BEIJING, Nov. 30 (Xinhua) -- President of the European Council Charles Michel will visit China on Thursday at the invitation of Chinese President Xi Jinping. His trip is expected to push for the sustained growth of China-European Union (EU) ties, which will inject more stability in a turbulent and changing world.
Michel will be the first leader of the EU institution to visit the country after the 20th National Congress of the Communist Party of China (CPC).
Before Michel's visit, Xi had in-person meetings with several leaders from EU countries, including French President Emmanuel Macron, on the sidelines of the 17th Group of 20 Summit in mid-November. German Chancellor Olaf Scholz also visited China earlier this month.
Such interactions reveal growing willingness between both sides to further develop common interests and consolidate the foundation for cooperation.
In past years, practical dialogues between the two sides have yielded impressive results, illustrated by a strong relationship of economic cooperation.
From January to October, bilateral trade reached 711.3 billion U.S. dollars, a year-on-year increase of 6.3 percent. In the first eight months, the EU's FDI inflow into China jumped an astonishing 123.7 percent year-on-year, data from China's Ministry of Commerce showed.
When meeting Michel and Ursula von der Leyen, president of the European Commission, via video in April, Xi called for seeking greater synergy between their development strategies and exploring more complementarity between China's new development philosophy and paradigm and the EU's trade policy for open strategic autonomy.
Still, ties have encountered headwinds, with some EU politicians abiding by Washington's so-called values-oriented diplomacy. However, towing Washington's line disregards the interests of the European people.
Washington has reaped considerable profits by inflaming the Ukraine crisis, pushing others, including Europe, to bear the painful consequences, such as the current energy fiasco. As the harsh winter arrives, the United States is selling energy at much higher prices to the bloc in dire need of gas. Macron was quoted as saying in October, "That is not exactly the meaning of friendship."
Countries have their share of agreements and disagreements. Their differences should not become a barrier to mutually beneficial cooperation. What really counts is whether they could accommodate each other's core interests, pursue the biggest common ground in spirit of mutual trust and mutual respect, and prevent nonessential differences from spoiling the big picture of win-win cooperation.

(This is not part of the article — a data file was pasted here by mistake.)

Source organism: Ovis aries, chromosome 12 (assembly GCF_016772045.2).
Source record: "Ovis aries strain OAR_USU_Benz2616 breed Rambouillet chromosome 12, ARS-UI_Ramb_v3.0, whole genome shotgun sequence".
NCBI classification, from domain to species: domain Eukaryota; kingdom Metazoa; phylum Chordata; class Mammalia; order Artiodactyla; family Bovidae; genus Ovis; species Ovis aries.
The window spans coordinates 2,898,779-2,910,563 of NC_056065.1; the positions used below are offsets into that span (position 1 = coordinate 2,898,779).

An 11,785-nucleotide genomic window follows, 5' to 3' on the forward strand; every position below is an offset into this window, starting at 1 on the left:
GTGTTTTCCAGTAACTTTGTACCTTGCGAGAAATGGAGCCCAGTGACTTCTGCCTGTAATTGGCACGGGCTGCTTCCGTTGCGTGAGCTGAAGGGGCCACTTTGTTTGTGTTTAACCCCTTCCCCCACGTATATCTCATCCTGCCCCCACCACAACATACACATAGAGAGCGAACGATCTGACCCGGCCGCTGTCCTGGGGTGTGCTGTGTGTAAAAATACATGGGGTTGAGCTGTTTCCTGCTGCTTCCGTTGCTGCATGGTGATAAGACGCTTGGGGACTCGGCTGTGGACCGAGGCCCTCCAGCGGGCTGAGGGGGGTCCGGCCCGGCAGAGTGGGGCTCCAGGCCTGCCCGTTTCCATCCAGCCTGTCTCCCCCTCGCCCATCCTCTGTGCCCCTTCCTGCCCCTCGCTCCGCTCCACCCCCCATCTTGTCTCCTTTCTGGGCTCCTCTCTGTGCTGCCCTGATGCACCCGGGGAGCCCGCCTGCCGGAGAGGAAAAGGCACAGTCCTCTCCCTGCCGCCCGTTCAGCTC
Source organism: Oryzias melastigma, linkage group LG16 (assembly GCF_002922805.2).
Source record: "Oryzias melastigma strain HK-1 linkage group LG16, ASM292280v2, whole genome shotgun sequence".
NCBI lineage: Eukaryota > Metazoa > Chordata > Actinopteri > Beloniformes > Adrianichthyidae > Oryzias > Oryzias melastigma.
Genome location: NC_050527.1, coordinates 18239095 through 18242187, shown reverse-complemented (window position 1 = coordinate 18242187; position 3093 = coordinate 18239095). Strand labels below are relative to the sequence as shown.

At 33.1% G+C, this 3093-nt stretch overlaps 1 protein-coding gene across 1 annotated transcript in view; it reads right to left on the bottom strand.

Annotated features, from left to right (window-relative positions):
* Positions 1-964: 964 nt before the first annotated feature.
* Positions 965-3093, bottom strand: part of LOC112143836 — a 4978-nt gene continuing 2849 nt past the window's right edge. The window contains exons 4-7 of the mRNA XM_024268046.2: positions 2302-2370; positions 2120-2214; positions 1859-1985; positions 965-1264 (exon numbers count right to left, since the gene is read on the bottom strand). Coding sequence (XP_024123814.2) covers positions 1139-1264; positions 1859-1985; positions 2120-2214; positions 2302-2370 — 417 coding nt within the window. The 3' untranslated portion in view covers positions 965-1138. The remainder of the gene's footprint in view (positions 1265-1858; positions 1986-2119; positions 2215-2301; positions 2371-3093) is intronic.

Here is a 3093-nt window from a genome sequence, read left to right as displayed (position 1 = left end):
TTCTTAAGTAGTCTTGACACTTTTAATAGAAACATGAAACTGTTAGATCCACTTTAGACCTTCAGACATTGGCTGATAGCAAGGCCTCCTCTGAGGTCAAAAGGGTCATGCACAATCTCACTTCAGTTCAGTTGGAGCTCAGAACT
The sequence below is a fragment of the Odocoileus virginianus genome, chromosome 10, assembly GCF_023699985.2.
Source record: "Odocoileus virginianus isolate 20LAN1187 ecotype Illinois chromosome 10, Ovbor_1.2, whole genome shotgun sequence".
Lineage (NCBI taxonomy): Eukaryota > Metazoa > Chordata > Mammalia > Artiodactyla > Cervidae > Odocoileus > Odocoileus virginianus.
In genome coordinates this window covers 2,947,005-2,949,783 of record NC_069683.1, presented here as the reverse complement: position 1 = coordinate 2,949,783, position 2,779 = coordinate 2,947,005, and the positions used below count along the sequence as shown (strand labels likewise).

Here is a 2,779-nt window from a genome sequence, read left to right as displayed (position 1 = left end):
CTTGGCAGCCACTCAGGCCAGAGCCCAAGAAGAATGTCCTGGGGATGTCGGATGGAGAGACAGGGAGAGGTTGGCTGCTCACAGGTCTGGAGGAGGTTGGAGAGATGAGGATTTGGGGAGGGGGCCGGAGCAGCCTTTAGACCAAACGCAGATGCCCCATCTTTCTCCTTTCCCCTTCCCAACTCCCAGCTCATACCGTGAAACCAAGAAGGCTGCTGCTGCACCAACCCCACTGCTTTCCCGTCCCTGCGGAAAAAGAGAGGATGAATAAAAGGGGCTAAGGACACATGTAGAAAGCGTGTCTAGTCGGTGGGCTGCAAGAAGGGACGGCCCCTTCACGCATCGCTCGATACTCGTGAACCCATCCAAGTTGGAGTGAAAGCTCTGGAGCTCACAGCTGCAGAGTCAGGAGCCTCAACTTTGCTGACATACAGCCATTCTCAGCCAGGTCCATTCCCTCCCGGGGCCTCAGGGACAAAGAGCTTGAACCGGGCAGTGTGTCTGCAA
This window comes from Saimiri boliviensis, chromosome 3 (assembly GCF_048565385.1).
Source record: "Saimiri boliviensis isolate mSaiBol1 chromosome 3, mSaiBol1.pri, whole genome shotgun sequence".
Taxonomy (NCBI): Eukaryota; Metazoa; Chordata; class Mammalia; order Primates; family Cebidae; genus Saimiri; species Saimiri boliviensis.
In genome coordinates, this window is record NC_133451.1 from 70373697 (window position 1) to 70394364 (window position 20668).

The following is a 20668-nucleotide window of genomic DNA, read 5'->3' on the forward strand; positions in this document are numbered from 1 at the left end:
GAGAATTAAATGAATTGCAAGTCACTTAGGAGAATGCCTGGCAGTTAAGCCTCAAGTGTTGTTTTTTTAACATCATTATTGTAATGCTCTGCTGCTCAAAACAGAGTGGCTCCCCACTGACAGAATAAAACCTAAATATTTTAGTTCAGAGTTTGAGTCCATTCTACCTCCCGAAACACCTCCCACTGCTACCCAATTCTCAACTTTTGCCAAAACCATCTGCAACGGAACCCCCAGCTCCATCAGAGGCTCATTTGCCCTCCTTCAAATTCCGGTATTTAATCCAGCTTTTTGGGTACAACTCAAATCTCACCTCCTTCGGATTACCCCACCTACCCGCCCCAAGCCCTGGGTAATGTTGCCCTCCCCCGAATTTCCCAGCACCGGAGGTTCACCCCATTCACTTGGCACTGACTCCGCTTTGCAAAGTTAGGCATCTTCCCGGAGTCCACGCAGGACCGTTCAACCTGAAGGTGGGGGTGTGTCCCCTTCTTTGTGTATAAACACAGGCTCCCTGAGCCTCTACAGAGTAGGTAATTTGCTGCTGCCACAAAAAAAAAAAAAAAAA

Clearly, the union should form its own perception and adopt an independent China policy.
During his talk with Scholz in early November, Xi underscored that China always regards Europe as a comprehensive strategic partner, supports the strategic autonomy of the EU and wishes Europe stability and prosperity.
China maintains that its relations with Europe are not targeted at, dependent on, or subjected to a third party -- a strategic consensus that both sides should follow in the long run.
China-Europe relations bear on global stability and prosperity in Eurasia. Amid complex global challenges, including the COVID-19 pandemic's lingering impacts, an intensifying climate crisis and a wobbling global economy, the two sides have even more reasons to strengthen strategic communication and build consensus.
After all, China and Europe depend on each other with needs that are "not fundamentally different," while "viable answers to global challenges can only be found together with China," as former German Defence Minister Rudolf Scharping put it.
Many in Europe pin their hopes on cooperation with China to help address global challenges. Former World Trade Organization Director-General Pascal Lamy has advocated the EU and China join hands to reduce carbon emissions in response to climate change. And former French Prime Minister Jean-Pierre Raffarin expects the two sides to strive for "a multipolar world" and "a balanced global governance" through dialogue and cooperation.
In times fraught with uncertainty, fostering a China-EU partnership for peace, growth, reform and civilization has become more relevant. For the two champions of peace, big markets and great civilizations, their steady relations will become a force for good in the world.